Location: Soybean Genomics & Improvement LaboratoryTitle: Genome-wide association study of resistance to the anthracnose and angular leaf spot diseases in Brazilian Mesoamerican and Andean common bean cultivars
|VIDIGAL FILHO, PEDRO - Universidade Estadual De Maringá|
|GONCALVES-VIDIGAL, MARIA - Universidade Estadual De Maringá|
|SOUSA, VANET - Universidade Estadual De Maringá|
|BISNETA, MARIANA - Universidade Estadual De Maringá|
|Pastor Corrales, Marcial - Talo|
|OBLESSUC, PAULA - University Of California, Davis|
|MELOTTO, MAELI - University Of California, Davis|
Submitted to: Crop Science
Publication Type: Peer Reviewed Journal
Publication Acceptance Date: 8/14/2020
Publication Date: 8/18/2020
Citation: Vidigal Filho, P.S., Goncalves-Vidigal, M.C., Sousa, V.B., Bisneta, M.V., Pastor Corrales, M.A., Oblessuc, P.R., Melotto, M. 2020. Genome-wide association study of resistance to the anthracnose and angular leaf spot diseases in Brazilian Mesoamerican and Andean common bean cultivars. Crop Science. https://doi.org/10.1002/csc2.20308.
Interpretive Summary: Anthracnose and angular leaf spot are destructive diseases of common bean in the world, particularly in dry bean producing countries of the Americas, but also in countries of Eastern and Southern Africa. Both diseases are caused by pathogens that recurrently produce new virulent strains. Because genetic resistance is the most cost-effective strategy to control these pathogens, finding new sources of resistance is a major priority of breeding projects. New resistance genes enable breeders to develop new common bean cultivars with effective resistance. To that end, 57 Andean and 58 Middle American traditional common bean varieties from five Brazilian states were evaluated for their reactions to five and to two different virulent strains of the anthracnose and angular leaf spot pathogens, respectively. Some common bean varieties from the Andean gene pool were resistant to all virulent strains of both pathogens. In addition, a DNA genome assay was used to find resistance traits to both pathogens in the Middle American and Andean traditional varieties. A special type of resistance trait, named quantitative resistance locus, was found in common beans from both gene pools. The quantitative resistance trait was attributed to DNA regions on multiple chromosomes of the common bean. These results may used by bean breeders in the government, at universities, or at private institutions to transfer these defined anthracnose and angular leaf spot resistance traits to newly developed commercial common bean cultivars.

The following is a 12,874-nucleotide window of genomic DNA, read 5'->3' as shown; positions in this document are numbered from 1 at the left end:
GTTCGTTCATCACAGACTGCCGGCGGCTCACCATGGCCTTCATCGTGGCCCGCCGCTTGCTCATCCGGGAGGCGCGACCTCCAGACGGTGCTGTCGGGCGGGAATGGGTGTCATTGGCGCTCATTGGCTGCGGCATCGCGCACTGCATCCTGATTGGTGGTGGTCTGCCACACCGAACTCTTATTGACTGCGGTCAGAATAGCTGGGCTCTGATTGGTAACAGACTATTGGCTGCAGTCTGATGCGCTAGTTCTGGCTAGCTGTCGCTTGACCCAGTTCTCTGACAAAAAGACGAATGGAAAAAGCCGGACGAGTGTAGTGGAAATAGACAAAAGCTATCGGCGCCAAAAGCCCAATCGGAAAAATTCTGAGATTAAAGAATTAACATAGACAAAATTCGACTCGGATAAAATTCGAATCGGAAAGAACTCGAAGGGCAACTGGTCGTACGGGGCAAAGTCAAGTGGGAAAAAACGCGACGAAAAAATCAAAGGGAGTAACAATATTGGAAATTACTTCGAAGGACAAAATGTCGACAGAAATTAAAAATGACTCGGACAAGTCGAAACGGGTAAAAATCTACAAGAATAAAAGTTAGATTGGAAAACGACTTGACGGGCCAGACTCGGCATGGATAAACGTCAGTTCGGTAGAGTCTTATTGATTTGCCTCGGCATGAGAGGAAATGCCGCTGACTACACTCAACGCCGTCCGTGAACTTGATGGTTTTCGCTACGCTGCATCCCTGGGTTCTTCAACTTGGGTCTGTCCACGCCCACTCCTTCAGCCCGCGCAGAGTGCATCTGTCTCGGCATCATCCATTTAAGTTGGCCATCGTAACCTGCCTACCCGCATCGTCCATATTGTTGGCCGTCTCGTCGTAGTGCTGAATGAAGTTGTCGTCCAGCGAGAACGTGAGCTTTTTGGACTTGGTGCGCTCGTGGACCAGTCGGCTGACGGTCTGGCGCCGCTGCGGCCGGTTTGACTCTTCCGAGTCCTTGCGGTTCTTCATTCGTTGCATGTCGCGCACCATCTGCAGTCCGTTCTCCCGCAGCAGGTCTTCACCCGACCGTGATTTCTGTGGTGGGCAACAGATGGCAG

Technical Abstract: Anthracnose (ANT) and angular leaf spot (ALS) are devastating diseases of common bean in the world, then the identification of new sources of ANT and ALS resistance is a major priority in breeding programs. The ANT and ALS reaction of 57 Andean (A) and 58 Middle American (MA) cultivars from five Brazilian states were evaluated. Three MA and eight A cultivars were resistant to 9, 31 65, 73, 2047 and 3481 races, and four MA and 14 A were resistant to four of the ANT pathogen races. Furthermore, thirteen MA and 30 Andean cultivars were resistant to races 31-23 and 63-39 of the ALS pathogen. To understand the genetic basis of ANT and ALS resistance the genome-wide association study (GWAS) was conducted using 115 cultivars. This study revealed new sources of resistance to both diseases in A and MA. The quantitative resistance loci (QRL) associated with races 9 and 73 of ANT pathogen was positioned on chromosome Pv04; resistance to race 65 on Pv01, Pv04 and Pv08; resistance to races 2047 and 3481 on Pv10, and Pv05, respectively. Furthermore, QRL associated with race 31-23 of P. griseola were mapped on chromosomes Pv02 and Pv06, whereas to race 63-39 was mapped to Pv03, Pv06 and Pv08. Previously developed markers are only effective in two-parent mapping populations; however, the high-density markers obtained through GWAS specifically tag ALS and ANT resistance loci throughout the bean genome, these results could guide bean breeding programs aiming to transfer of ANT and ALS resistance to commercial cultivars.